The Sargasso Sea is often portrayed in literature and the media as an area of mystery. In the 1910 publication Psmith in the City by P. G. Wodehouse, it has been used in a negative sense. To Mike, the bedroom he had to hire as a bedsit "seemed the most dismal spot he had ever struck. A sort of Sargasso Sea among bedrooms." The sea is referenced in the novel Wide Sargasso Sea.
Stories set within the Sea
If this land existed it did not extend to America (for the fossils of the Miocene of America are representative & not identical): where then was the edge or coastline of it, Atlantic-wards? Look at the form & constancy of the great fucus-bank & consider that it is a Sargassum bank.
The Sargasso Sea features in classic fantasy stories by William Hope Hodgson, such as his novel The Boats of the "Glen Carrig" (1907), Victor Appleton's Don Sturdy novel Don Sturdy in the Port of Lost Ships: Or, Adrift in the Sargasso Sea, and several related short stories. Jules Verne's Twenty Thousand Leagues Under the Sea describes the Sargasso Sea and gives an account of its formation.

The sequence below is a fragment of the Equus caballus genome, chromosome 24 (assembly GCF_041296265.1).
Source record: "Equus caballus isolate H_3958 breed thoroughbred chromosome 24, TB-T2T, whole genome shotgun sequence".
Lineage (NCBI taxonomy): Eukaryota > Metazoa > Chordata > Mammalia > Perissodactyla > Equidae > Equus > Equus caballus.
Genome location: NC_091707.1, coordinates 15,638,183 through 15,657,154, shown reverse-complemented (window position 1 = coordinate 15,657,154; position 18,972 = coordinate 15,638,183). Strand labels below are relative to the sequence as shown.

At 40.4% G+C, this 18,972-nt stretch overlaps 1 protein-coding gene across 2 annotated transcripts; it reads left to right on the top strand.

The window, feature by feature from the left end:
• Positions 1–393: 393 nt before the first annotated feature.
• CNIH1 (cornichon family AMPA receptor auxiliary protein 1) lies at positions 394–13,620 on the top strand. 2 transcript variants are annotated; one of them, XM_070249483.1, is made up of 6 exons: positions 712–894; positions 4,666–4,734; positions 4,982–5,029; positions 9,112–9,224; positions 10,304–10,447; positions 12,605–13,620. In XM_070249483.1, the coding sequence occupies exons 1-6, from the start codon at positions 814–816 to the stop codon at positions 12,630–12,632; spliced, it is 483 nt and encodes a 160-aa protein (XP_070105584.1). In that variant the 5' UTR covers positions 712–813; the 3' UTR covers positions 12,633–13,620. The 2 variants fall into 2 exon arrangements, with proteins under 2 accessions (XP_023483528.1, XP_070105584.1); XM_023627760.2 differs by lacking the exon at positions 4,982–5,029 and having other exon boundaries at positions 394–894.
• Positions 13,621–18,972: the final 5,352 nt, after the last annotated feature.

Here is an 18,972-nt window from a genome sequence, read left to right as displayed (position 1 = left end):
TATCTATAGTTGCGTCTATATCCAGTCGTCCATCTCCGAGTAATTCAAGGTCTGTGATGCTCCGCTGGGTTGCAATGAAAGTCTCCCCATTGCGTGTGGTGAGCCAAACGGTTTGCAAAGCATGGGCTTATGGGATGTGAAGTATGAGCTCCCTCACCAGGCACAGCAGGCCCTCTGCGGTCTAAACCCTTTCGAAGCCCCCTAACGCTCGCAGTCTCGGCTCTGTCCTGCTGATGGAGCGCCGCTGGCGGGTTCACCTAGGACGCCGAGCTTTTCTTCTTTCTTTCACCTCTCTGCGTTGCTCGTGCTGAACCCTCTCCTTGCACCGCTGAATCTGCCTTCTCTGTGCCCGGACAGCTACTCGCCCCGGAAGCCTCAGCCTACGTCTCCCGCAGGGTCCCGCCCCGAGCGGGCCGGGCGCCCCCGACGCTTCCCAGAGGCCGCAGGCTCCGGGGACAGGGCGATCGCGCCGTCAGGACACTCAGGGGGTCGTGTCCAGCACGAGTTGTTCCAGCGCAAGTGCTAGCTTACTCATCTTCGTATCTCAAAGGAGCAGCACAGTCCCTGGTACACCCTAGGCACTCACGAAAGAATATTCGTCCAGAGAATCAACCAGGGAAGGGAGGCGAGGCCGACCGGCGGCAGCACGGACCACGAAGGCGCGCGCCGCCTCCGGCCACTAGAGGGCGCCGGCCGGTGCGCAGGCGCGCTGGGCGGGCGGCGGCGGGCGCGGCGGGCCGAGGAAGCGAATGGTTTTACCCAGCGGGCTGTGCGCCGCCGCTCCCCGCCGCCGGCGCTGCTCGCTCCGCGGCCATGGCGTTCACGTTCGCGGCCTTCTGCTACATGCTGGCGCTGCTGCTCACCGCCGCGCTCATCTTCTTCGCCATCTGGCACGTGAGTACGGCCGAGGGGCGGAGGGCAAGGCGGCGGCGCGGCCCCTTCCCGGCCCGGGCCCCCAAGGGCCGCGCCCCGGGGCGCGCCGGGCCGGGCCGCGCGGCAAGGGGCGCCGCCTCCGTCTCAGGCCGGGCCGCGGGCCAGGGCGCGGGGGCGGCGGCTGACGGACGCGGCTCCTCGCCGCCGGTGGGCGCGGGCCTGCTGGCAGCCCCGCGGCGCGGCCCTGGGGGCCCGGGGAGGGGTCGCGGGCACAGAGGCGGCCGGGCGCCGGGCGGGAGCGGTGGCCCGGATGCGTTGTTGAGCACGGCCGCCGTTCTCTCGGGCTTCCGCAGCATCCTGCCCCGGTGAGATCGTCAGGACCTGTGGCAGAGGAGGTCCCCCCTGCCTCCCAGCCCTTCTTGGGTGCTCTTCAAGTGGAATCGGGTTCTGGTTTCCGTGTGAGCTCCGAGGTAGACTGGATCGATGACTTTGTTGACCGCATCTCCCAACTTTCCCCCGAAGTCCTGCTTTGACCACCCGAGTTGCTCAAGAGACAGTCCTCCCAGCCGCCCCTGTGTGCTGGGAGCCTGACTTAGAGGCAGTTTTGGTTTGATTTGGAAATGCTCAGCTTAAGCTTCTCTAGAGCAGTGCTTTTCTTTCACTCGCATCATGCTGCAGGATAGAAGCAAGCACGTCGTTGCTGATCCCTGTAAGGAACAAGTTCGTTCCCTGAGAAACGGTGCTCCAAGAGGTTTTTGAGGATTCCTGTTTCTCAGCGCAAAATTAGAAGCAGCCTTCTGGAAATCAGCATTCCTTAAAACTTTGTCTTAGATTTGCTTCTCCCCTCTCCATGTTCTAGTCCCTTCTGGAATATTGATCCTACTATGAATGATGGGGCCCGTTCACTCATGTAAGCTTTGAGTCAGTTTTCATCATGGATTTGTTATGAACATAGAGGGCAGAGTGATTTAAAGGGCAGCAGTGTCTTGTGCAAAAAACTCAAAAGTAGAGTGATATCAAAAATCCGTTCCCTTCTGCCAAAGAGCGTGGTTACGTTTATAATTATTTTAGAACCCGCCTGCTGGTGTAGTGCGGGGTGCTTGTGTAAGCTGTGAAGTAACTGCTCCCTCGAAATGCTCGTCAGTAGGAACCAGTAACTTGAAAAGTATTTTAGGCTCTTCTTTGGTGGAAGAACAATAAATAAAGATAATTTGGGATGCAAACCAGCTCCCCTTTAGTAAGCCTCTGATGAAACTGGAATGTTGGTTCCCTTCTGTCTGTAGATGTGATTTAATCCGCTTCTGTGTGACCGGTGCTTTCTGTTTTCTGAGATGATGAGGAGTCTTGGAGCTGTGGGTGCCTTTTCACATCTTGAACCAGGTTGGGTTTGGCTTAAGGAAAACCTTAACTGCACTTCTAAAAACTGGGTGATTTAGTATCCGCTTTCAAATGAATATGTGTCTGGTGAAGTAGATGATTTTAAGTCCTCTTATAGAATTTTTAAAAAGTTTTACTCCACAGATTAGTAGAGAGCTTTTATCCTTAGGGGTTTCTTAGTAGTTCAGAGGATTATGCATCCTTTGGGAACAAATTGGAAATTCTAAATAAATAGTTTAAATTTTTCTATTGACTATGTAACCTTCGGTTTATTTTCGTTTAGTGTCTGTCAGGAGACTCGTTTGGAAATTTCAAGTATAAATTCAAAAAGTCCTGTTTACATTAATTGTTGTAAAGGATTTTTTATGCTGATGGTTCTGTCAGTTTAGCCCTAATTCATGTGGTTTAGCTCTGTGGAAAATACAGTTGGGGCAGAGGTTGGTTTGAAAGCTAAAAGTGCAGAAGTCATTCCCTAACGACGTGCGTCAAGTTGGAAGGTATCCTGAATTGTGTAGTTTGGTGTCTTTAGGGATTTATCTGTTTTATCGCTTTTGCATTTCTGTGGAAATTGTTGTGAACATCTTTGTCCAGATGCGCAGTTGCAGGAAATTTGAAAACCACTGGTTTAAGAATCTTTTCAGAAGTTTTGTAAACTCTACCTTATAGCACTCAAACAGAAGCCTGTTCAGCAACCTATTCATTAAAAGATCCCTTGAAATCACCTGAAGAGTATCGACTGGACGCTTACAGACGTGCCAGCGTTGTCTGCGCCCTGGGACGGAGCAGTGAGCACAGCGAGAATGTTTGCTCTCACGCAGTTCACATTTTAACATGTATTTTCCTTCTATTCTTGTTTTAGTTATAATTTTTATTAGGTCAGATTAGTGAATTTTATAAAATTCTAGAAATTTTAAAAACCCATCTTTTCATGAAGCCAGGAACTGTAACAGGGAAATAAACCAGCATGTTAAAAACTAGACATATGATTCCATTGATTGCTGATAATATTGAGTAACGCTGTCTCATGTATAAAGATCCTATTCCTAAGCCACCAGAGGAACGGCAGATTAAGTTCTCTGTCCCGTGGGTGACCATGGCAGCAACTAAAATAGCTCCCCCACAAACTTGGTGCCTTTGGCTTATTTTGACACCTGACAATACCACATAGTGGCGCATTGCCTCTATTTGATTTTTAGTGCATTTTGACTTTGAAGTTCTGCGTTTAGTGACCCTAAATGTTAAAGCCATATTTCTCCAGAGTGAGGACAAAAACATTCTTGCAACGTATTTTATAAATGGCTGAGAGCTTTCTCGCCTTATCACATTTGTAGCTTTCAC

Other stories include:
- The 1923 silent film The Isle of Lost Ships, an atmospheric adventure from director Maurice Tourneur, takes place in the Sargasso Sea. The film was based on Crittenden Marriott's 1909 novel The Isle of Dead Ships. The Isle of Lost Ships is now a lost film. It was refilmed at the dawn of sound in 1929 by director Irvin Willat.
- Fred Andrew's mystery novel Plato's Pond features the fictitious land of Gaia, which is a continent in the middle of the Sargasso Sea.
In several fictional depictions, the Sargasso Sea is detailed as a mythical floating ship graveyard in which ships get caught in the seaweeds and never get free again, turning the vessels into ghost ships. Versions of such are shown in:
- The German role-playing game book Schiff der Rätsel ("Ship of Mysteries"), by Uwe Anton.